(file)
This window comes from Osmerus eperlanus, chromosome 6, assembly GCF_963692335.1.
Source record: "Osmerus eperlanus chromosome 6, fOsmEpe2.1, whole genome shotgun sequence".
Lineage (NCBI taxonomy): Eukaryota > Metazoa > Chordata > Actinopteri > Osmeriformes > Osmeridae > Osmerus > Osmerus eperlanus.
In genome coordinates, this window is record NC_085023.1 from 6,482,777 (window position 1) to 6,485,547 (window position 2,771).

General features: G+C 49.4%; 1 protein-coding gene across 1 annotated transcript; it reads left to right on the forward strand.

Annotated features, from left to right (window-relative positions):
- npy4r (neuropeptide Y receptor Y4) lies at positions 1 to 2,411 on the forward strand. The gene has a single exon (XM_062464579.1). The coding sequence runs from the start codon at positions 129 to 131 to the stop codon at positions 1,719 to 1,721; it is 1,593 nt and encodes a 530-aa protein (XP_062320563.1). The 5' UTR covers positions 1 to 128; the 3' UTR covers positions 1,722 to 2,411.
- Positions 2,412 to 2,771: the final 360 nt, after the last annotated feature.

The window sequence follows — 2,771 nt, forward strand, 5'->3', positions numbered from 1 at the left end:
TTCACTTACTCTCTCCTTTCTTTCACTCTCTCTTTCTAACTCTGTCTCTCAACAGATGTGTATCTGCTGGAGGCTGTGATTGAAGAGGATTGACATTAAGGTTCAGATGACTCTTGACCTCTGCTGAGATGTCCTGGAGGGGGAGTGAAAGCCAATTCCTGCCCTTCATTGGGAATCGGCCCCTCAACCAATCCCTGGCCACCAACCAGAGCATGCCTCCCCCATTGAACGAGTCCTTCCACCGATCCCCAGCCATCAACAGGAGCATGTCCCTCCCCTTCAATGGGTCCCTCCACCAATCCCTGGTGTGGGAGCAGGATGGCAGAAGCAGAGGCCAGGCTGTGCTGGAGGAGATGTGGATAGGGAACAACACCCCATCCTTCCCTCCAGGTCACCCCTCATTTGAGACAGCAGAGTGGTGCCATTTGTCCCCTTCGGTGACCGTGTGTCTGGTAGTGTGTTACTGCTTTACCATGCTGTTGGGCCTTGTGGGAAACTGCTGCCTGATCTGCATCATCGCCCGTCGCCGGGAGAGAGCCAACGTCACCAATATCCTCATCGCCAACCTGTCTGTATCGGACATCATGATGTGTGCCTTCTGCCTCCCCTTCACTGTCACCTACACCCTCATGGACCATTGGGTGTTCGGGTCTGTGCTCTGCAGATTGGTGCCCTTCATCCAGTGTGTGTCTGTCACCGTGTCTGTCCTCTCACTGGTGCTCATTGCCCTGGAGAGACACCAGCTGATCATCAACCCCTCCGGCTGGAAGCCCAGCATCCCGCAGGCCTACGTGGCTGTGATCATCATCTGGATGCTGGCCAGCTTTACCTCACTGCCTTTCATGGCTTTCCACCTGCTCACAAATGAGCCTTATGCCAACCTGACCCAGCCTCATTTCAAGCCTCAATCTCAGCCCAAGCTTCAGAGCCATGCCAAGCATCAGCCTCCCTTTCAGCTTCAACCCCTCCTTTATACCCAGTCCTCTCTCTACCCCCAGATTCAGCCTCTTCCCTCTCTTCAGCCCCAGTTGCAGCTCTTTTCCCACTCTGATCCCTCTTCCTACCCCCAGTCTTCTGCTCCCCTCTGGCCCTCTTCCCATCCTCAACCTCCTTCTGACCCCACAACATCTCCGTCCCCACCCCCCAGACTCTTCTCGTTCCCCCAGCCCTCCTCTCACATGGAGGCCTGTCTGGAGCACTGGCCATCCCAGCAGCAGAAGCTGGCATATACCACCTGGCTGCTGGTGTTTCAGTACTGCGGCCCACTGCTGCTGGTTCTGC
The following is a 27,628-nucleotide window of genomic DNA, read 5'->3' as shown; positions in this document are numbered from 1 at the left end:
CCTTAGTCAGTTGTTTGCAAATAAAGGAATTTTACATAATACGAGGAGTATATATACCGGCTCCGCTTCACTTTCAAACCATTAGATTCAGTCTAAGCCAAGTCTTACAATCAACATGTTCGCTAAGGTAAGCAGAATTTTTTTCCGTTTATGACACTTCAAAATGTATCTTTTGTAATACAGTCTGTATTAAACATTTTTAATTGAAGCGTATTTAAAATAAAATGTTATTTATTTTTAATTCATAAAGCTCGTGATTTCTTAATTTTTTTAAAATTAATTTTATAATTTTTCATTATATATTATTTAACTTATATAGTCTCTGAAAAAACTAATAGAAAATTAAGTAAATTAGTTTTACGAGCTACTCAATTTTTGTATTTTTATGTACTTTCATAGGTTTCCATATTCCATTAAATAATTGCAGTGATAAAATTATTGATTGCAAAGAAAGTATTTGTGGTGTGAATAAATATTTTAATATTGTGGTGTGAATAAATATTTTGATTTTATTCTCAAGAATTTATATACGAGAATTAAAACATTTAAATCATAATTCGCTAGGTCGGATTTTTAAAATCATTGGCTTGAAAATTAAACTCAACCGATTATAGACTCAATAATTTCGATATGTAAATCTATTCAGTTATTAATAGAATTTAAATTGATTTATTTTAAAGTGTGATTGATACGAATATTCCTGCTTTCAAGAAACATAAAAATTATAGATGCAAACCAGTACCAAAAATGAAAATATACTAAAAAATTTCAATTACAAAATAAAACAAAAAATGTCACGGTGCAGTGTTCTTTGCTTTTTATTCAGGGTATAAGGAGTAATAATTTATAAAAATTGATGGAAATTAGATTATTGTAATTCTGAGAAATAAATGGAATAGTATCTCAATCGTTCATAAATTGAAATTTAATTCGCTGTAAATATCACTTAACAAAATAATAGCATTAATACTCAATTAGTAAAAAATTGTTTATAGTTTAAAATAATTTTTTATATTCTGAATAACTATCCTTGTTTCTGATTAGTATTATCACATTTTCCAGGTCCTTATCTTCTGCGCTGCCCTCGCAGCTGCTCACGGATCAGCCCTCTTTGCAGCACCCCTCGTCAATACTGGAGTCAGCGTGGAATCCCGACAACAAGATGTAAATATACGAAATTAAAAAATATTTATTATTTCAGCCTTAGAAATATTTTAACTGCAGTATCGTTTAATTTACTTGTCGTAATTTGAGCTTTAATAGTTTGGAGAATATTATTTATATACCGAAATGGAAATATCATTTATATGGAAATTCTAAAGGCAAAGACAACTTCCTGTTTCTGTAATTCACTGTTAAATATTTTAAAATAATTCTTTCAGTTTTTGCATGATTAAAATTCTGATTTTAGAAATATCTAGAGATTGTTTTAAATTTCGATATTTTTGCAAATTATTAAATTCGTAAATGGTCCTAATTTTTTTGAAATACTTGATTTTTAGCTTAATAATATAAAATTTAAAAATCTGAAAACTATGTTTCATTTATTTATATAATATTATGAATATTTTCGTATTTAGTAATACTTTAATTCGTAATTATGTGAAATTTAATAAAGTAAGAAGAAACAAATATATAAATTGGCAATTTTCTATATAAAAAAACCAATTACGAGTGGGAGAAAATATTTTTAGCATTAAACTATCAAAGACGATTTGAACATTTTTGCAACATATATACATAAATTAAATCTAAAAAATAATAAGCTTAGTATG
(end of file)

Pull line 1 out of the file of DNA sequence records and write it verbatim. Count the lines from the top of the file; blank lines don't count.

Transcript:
This window comes from Osmerus eperlanus, chromosome 6, assembly GCF_963692335.1.